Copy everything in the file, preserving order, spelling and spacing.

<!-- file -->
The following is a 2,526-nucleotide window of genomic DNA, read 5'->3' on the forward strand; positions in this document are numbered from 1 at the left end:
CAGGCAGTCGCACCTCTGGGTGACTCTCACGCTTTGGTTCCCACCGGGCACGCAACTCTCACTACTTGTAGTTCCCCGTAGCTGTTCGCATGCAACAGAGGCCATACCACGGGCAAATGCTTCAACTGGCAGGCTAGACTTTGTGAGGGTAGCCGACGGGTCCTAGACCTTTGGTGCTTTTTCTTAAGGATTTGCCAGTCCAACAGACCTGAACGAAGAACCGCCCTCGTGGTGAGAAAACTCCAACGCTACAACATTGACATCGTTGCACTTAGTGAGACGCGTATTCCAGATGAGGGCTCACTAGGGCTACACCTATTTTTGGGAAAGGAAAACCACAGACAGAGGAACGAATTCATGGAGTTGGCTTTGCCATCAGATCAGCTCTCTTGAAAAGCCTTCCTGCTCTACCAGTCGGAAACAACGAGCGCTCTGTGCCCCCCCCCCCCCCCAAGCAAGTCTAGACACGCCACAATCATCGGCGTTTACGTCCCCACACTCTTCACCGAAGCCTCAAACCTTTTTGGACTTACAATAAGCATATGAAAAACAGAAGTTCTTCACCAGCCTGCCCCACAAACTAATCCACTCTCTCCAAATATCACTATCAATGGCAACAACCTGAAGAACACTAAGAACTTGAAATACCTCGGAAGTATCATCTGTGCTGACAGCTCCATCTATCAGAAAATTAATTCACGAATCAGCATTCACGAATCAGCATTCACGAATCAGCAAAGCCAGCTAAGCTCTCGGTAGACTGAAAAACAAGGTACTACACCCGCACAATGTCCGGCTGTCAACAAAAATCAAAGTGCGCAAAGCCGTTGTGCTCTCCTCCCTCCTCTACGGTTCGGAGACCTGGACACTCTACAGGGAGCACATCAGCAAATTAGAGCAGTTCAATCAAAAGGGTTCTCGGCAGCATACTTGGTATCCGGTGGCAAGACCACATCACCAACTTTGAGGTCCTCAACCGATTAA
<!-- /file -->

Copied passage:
The following is a 2,526-nucleotide window of genomic DNA, read 5'->3' on the forward strand; positions in this document are numbered from 1 at the left end:
CAGGCAGTCGCACCTCTGGGTGACTCTCACGCTTTGGTTCCCACCGGGCACGCAACTCTCACTACTTGTAGTTCCCCGTAGCTGTTCGCATGCAACAGAGGCCATACCACGGGCAAATGCTTCAACTGGCAGGCTAGACTTTGTGAGGGTAGCCGACGGGTCCTAGACCTTTGGTGCTTTTTCTTAAGGATTTGCCAGTCCAACAGACCTGAACGAAGAACCGCCCTCGTGGTGAGAAAACTCCAACGCTACAACATTGACATCGTTGCACTTAGTGAGACGCGTATTCCAGATGAGGGCTCACTAGGGCTACACCTATTTTTGGGAAAGGAAAACCACAGACAGAGGAACGAATTCATGGAGTTGGCTTTGCCATCAGATCAGCTCTCTTGAAAAGCCTTCCTGCTCTACCAGTCGGAAACAACGAGCGCTCTGTGCCCCCCCCCCCCCCCAAGCAAGTCTAGACACGCCACAATCATCGGCGTTTACGTCCCCACACTCTTCACCGAAGCCTCAAACCTTTTTGGACTTACAATAAGCATATGAAAAACAGAAGTTCTTCACCAGCCTGCCCCACAAACTAATCCACTCTCTCCAAATATCACTATCAATGGCAACAACCTGAAGAACACTAAGAACTTGAAATACCTCGGAAGTATCATCTGTGCTGACAGCTCCATCTATCAGAAAATTAATTCACGAATCAGCATTCACGAATCAGCATTCACGAATCAGCAAAGCCAGCTAAGCTCTCGGTAGACTGAAAAACAAGGTACTACACCCGCACAATGTCCGGCTGTCAACAAAAATCAAAGTGCGCAAAGCCGTTGTGCTCTCCTCCCTCCTCTACGGTTCGGAGACCTGGACACTCTACAGGGAGCACATCAGCAAATTAGAGCAGTTCAATCAAAAGGGTTCTCGGCAGCATACTTGGTATCCGGTGGCAAGACCACATCACCAACTTTGAGGTCCTCAACCGATTAA